Why the Sports Movie Always Wins

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From “Raging Bull” to “A League of Their Own,” films about athletes have commanded the attention of even the most sports-skeptical viewers. The pleasure of watching the protagonist undergo a test of body and spirit, proving their worth to society and to themselves—often with a training montage thrown in for good measure—is undeniable. Luca Guadagnino’s steamy new tennis film, “Challengers,” applies this formula in a different context, mining familiar themes like rivalry and camaraderie for their erotic potential. On this episode of Critics at Large, the staff writers Vinson Cunningham, Naomi Fry, and Alexandra Schwartz discuss how recent entries like “Challengers” and last year’s Zac Efron-led wrestling drama, “The Iron Claw,” reflect a more contemporary view of masculinity than their predecessors do. The hosts also assemble their “hall of fame” of sports films, including Spike Lee’s “He Got Game,” the nineties classic “Cool Runnings,” and the rom-com “Love & Basketball.” They argue that the genre, at its best, offers auteurs the chance to embrace their instincts. “For our most stylish filmmakers, I would just lay down the gauntlet. If you want to express to us your personal vision, do a sports movie,” Cunningham says. “Because we’ll know what you care about: visually, sensually—we will know.”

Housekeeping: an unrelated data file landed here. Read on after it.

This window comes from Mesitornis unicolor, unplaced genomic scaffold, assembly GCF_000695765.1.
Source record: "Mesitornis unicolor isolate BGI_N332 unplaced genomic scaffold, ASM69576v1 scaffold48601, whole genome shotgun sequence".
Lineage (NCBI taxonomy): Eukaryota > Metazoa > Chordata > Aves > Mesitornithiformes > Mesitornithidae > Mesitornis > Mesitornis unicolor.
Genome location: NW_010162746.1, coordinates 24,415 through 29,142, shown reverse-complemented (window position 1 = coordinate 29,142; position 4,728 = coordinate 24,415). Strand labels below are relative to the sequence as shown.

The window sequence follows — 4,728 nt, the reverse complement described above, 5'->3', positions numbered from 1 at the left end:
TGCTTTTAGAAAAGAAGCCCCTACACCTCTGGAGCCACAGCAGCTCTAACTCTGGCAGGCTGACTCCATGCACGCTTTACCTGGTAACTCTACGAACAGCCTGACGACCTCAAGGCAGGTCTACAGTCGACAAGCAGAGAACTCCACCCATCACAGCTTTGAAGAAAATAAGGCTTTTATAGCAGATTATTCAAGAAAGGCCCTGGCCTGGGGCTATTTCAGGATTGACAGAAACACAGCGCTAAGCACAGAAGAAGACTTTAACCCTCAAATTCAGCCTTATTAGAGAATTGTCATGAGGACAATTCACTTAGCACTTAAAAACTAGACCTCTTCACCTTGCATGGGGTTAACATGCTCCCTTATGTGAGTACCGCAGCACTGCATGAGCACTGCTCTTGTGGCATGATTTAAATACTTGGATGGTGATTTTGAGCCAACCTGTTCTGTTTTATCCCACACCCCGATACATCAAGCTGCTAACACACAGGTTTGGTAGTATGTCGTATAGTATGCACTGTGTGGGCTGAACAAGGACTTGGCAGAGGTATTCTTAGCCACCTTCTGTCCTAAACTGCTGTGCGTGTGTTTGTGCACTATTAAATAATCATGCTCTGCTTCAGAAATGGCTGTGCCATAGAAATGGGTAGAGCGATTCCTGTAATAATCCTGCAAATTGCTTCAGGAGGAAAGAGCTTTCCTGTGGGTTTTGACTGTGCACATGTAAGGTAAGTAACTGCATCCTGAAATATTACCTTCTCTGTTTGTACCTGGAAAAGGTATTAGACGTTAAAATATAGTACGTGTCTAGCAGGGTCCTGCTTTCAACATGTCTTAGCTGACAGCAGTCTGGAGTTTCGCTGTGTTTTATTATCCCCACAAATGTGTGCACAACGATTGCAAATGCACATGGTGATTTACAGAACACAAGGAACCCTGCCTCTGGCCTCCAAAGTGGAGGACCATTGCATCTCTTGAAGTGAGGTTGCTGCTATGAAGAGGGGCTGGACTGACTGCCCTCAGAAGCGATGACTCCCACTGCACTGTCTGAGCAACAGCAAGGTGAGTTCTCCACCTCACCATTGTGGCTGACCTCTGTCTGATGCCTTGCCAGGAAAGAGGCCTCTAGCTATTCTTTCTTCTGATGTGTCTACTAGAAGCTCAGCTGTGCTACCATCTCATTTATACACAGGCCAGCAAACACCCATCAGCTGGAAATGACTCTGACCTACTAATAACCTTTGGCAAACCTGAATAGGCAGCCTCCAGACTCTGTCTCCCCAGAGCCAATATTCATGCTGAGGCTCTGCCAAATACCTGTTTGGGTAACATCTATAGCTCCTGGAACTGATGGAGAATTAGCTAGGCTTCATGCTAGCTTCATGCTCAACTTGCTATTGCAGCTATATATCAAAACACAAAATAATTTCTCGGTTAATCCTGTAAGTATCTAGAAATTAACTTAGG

Read, watch, and listen with the critics:

“Challengers” (2024)
“The Iron Claw” (2023)
“Rocky IV” (1985)
“Black Swan” (2010)
“A League of Their Own” (1992)
“Cool Runnings” (1993)
“Raging Bull” (1980)
“He Got Game” (1998)
“Love & Basketball” (2000)
“A League of Their Own” (2022-)

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